Field Notes

Ngatt Newsletter: April, May, and not much of June

Maybe you noticed the two month hiatus I took from blogging recently? Or maybe not. Regardless, this is a brief list of recent-ish events in village.

  1. Dry season is over (FINALLY) and now that the rainy season is back:
    •  I no longer have to go to the pump for water. (Although it is a nice arm workout–try carrying two 10L buckets of water at a dead hang for 100 m–drawing water from the well or catching it from the sky is much easier.)
    • Mangoes are everywhere! Unsure as to why I didn’t take advantage of this last year, but this year I eat at least six a day. “Get’em before they’re gone” is my new philosophy towards the fruit.
    • Everyone is back in the fields, which of course means work has once again slowed down.
  2. Petite Jess turned one on April 14th! In order to celebrate, I bought her first pair of shoes. They were a bit big so when we put them on her she refused to move, as though glued or weighted down by the shoes.
  3. Ngatt has started receiving handouts from a refugee program. People are stoked. (Click here for more.)
  4. Ngatt celebrated an extremely belated Christmas when packages from some church group in the United States arrived for all the girls and boys. Unsure how or why, but it has been amusing to go around village and explain different objects to people. (I guess lip gloss, glow sticks and Happy Meal toys are pretty strange if you did not grow up with them. But then again, I was called a genius for explaining the game of Trouble to our village pastor, so maybe I am just really brilliant.)
    • My favorite object though, has been the Legos received by my friend’s five year-old, Ollie. He was absolutely ecstatic when I put together the Legos he received into a car (up-ing his total car count to 4). Since the initial time, I have had to rebuild it at least once every week because he wants it to be exactly the like the picture is and he doesn’t trust anyone else to do it.
    • I also have been trying to teach chess to my friend and her family, but so far it has been difficult for them to remember the allowed moves, so much of the game is reiterating the rules. Slow slow catch monkey.
  5. Eleven kids finished memorizing the Quran, which in a village of 2000 is a huge deal. To celebrate, we all ran around to each of their houses singing and dancing and eating rice and praying with the imans. In the words of a friend I told afterwards: “[I] just ran a 5k for Islam.”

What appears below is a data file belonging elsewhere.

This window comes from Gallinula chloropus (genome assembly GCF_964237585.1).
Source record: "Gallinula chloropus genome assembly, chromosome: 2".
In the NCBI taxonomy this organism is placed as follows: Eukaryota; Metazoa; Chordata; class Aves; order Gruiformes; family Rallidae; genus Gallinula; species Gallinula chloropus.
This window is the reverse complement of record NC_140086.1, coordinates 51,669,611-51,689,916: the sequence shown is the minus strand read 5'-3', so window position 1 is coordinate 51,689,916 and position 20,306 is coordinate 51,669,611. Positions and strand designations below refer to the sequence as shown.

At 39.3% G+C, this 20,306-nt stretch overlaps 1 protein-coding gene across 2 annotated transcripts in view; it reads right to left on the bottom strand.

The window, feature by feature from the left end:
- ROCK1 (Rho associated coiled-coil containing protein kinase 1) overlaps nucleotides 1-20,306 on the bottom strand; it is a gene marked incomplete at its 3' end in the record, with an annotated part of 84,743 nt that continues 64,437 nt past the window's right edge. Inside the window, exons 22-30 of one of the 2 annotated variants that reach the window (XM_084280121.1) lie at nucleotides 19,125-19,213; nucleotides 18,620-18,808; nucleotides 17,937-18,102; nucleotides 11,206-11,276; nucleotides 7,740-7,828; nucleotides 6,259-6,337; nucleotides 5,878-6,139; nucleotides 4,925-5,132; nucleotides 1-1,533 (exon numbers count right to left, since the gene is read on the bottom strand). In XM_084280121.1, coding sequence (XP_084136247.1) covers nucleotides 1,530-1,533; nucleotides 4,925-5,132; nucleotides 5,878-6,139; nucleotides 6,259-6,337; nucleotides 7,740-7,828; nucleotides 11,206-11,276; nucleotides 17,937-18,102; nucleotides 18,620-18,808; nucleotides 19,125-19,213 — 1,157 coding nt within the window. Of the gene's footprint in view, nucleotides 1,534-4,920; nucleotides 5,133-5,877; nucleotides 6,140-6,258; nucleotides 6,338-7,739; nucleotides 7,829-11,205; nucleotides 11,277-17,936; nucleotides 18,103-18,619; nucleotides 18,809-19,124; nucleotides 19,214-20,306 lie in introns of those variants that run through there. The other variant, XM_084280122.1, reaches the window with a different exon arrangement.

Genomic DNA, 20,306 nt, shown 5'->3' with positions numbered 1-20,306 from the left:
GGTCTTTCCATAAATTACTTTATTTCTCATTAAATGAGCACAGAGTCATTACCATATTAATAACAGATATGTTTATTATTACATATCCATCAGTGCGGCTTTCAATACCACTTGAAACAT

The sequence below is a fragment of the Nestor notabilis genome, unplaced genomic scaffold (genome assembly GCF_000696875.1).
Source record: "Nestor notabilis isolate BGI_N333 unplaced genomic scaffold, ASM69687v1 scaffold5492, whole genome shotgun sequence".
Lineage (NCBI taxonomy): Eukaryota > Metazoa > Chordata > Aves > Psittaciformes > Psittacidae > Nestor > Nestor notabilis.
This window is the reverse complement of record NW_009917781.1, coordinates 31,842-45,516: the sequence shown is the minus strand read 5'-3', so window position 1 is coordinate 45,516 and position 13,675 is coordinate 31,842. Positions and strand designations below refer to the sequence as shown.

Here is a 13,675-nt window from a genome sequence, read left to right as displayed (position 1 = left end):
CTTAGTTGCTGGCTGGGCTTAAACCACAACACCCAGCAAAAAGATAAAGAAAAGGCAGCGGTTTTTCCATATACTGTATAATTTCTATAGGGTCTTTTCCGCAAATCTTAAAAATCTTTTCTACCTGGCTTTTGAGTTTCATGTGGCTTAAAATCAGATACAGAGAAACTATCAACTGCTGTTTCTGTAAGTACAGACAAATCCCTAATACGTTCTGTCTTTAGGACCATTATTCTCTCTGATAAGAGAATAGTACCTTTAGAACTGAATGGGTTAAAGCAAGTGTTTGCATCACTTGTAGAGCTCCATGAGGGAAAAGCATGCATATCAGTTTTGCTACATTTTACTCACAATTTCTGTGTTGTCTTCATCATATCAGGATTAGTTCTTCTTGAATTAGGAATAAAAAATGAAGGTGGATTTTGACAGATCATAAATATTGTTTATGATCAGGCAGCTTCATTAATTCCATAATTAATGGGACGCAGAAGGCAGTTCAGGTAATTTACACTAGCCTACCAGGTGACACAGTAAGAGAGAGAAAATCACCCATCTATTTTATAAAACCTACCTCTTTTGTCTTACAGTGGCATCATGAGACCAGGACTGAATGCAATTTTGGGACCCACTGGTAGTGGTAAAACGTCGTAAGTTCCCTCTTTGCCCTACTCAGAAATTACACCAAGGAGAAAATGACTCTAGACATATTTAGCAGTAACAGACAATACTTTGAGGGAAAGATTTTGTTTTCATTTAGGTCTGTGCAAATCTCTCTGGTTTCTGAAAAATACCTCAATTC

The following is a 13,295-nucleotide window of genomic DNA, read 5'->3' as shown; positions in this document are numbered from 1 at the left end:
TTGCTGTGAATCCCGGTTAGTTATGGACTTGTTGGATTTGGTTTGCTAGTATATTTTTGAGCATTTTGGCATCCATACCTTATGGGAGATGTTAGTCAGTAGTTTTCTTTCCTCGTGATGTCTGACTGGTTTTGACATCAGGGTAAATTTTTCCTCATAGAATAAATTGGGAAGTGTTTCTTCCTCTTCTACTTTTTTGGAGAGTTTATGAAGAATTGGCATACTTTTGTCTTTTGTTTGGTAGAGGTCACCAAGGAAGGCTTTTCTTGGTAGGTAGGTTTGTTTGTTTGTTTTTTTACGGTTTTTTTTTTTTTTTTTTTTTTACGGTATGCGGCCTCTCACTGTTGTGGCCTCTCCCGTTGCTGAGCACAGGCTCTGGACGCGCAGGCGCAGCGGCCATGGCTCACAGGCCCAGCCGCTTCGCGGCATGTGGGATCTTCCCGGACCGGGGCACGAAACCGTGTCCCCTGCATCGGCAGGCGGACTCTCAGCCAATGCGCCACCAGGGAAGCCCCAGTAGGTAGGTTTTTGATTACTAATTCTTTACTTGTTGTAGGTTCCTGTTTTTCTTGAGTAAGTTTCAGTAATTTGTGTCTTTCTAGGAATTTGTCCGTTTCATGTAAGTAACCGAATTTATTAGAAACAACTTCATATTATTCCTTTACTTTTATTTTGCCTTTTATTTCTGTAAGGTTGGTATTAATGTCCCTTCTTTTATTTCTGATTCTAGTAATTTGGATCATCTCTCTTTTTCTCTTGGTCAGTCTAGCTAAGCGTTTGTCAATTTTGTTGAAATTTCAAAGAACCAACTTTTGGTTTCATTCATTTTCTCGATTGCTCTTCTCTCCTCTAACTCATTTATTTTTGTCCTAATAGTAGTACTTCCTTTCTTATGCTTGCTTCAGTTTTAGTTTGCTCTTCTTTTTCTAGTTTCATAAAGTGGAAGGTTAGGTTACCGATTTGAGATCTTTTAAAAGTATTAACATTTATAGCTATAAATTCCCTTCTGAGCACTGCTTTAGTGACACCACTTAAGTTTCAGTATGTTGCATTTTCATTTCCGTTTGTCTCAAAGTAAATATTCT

6. Scorpion season. (See more here.)
  7. Lastly, Ramadan begun. Mostly it means people are just chilling during the day, lots of 3 AM drumming (so you don’t miss waking up and eating before the sun rises) and lots of gari (bouillie) with my family.

 

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Field Notes, Tomfoolery

Where There is No Doctor pt. III: Yarre Toofi-am

One night going to lock up (and having lived in my house for over a year), I decided to not bring my torch.

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No torch.

Suddenly…ALL THE PAIN. It was as though the world’s biggest ant bit me. But, it couldn’t be that since the pain continued…

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Image of me in pain.

Hopping back to my bedroom, I grabbed my torch and came back to discover…

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A SCORPION!

Quickly, I grabbed my shoe and killed it. Grabbing my handy dandy Where There’s No Doctor, I hopped back to my room, where I consulted the book.

Upon learning that I wasn’t going to die, I then withered in pain for several hours until the pain subsided enough for me to sleep.

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Waiting for pain to subside on a moonless night.

Long story short, I survived and learned a few fun facts about scorpions:

  1. I do not recommend being stung by one. Very painful.
  2. After the pain subsided, it will feel numb for at least a day.
  3. Scorpion in Fulfuldé is yarre. A useful word that I eventually learned after someone took pity on me trying to act out a scorpion with my pinky multiple times and taught me it.
  4. Fulani people find scorpion stings to be very painful. Upon hearing about it, my friend’s mom’s reaction was, “now she knows pain,” which says a lot coming from women who don’t wince during childbirth.

 

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